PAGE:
Dropped murder charge not the end [opinion]
Barb Ickes The Quad-City Times
The poor little guy couldn’t win.
Collin Holdgrafer’s mom was sent to prison for drugs when he was just a toddler. His uncle, who already had three kids of his own, recently adopted Collin, 4, and his older brother, Darrian, 6.
At some point shortly after adopting the boys, Andrew, 32, and his wife, Danielle Holdgrafer, 30, began abusing them, the boys’ biological grandmother told a Quad-City TV reporter.
Diane Haylock, of Maquoketa, Iowa, used the word “torture” when she described the way the boys were treated by their adoptive parents. At 4 years old, Collin spent most of his time locked in a room, Haylock said, adding that family members called the hot line for the Iowa Department of Human Services (DHS) for help more than once.
“This little boy should’ve been saved,” she said.
But he wasn’t.
Police say Collin’s adoptive mother held his head under water in the bathtub of the family’s Andrew, Iowa, apartment on June 12. Andrew Holdgrafer saw her do it, police said, but did nothing to stop her.
When the boy appeared lifeless after the bathtub dunkings, Andrew Holdgrafer took him to Jackson County Regional Health Center, and Collin was pronounced dead.
Both adoptive parents were arrested and charged with child endangerment resulting in death, but Danielle Holdgrafer also was charged with first-degree murder and two counts of child endangerment resulting in bodily injury. One count is related to Collin’s older brother.
A judge set Danielle’s bond at $200,000 and Andrew’s at $50,000.
Obviously, police believed they had a stronger case against Danielle than they did Andrew. And police said Andrew admitted he knew about the abuse, suggesting he was prepared to testify against his wife.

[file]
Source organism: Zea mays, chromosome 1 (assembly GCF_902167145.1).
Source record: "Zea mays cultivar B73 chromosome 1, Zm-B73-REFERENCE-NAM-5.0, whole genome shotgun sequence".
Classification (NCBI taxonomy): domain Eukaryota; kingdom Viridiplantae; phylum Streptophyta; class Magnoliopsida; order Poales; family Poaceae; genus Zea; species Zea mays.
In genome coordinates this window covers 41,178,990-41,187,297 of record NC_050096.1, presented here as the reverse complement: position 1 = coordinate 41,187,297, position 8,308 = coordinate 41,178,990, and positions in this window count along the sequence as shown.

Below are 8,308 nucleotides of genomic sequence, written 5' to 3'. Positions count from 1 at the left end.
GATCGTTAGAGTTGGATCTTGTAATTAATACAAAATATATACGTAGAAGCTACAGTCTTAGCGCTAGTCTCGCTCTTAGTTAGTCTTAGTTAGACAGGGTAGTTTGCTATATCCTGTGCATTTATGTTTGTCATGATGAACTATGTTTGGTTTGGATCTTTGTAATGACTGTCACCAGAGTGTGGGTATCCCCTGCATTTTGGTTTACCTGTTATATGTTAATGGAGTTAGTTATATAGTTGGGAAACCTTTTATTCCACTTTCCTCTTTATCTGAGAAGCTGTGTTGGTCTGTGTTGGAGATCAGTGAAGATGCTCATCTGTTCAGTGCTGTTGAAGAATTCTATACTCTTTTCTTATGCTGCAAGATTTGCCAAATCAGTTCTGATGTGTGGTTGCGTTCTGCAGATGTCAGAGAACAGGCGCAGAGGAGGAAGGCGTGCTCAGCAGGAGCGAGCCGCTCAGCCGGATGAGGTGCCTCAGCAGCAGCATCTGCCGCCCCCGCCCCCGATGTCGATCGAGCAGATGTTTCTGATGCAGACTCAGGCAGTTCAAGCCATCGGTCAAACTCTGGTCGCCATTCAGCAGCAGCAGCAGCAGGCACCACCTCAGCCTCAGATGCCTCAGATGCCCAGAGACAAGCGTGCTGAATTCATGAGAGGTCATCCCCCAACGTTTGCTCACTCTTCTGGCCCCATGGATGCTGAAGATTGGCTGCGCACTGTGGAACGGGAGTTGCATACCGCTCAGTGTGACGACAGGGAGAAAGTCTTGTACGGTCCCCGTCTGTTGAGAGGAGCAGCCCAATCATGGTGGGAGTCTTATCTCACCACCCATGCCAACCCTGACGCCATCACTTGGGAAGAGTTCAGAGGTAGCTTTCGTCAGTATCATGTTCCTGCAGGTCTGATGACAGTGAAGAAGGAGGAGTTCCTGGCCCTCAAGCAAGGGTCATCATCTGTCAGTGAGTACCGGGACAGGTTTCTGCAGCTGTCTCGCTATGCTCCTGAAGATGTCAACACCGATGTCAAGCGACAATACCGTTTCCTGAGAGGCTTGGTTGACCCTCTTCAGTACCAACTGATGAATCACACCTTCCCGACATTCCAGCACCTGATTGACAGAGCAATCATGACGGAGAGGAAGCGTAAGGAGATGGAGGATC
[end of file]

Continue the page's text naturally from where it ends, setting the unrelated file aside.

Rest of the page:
But two weeks after Andrew Holdgrafer posted bond, he died of a heart attack while working in the garage of his home.
His testimony died with him.
“There was no deposition in this case, yet,” Jackson County Attorney Chris Raker said Wednesday. “If it had been done, under oath and with cross-examination, it would qualify” as evidence to be used in court.
The 6th Amendment guarantees defendants the right to confront witnesses against them, but a sworn deposition is another way of satisfying that constitutional requirement.
Without the deposition, the state lost its witness in Andrew Holdgrafer.
On Oct. 1, Raker and the assistant Iowa Attorney General who is helping him on the case filed a motion to dismiss the first-degree murder charge against Danielle Holdgrafer.
But the charge of child endangerment resulting in death still stands, and it’s no misdemeanor. It is a Class B felony with the potential to land Danielle Holdgrafer a 50-year sentence if she’s convicted. If that happened, and she got the maximum, Raker said, she likely would serve 35 of the 50 years.
The two additional charges of bodily injury carry maximums of five years each.
The trial hasn’t even been scheduled, yet, so we have some waiting to do before we find out what really happened to Collin.
Whatever records DHS has on the Holdgrafer children are under seal, pending the trial.
“With each child-abuse complaint, a record is kept,” said Roger Munns, spokesman for Iowa DHS. “That is what you want to see. We have asked the county attorney for permission to release the records, and it was denied.”
Even if Holdgrafer is convicted and the DHS records are made public, it’s unlikely their contents will answer the questions: Why did Andrew and Danielle Holdgrafer adopt those two boys in the first place? Were they trying to appear heroic? Did they also abuse their own children, or were they somehow exempt?
And one question that neither the courtroom nor the recordkeeping can answer also is the toughest one to ask: Is the poor little guy better off where he is?
Contact Barb Ickes at (563) 383-2316 or firstname.lastname@example.org.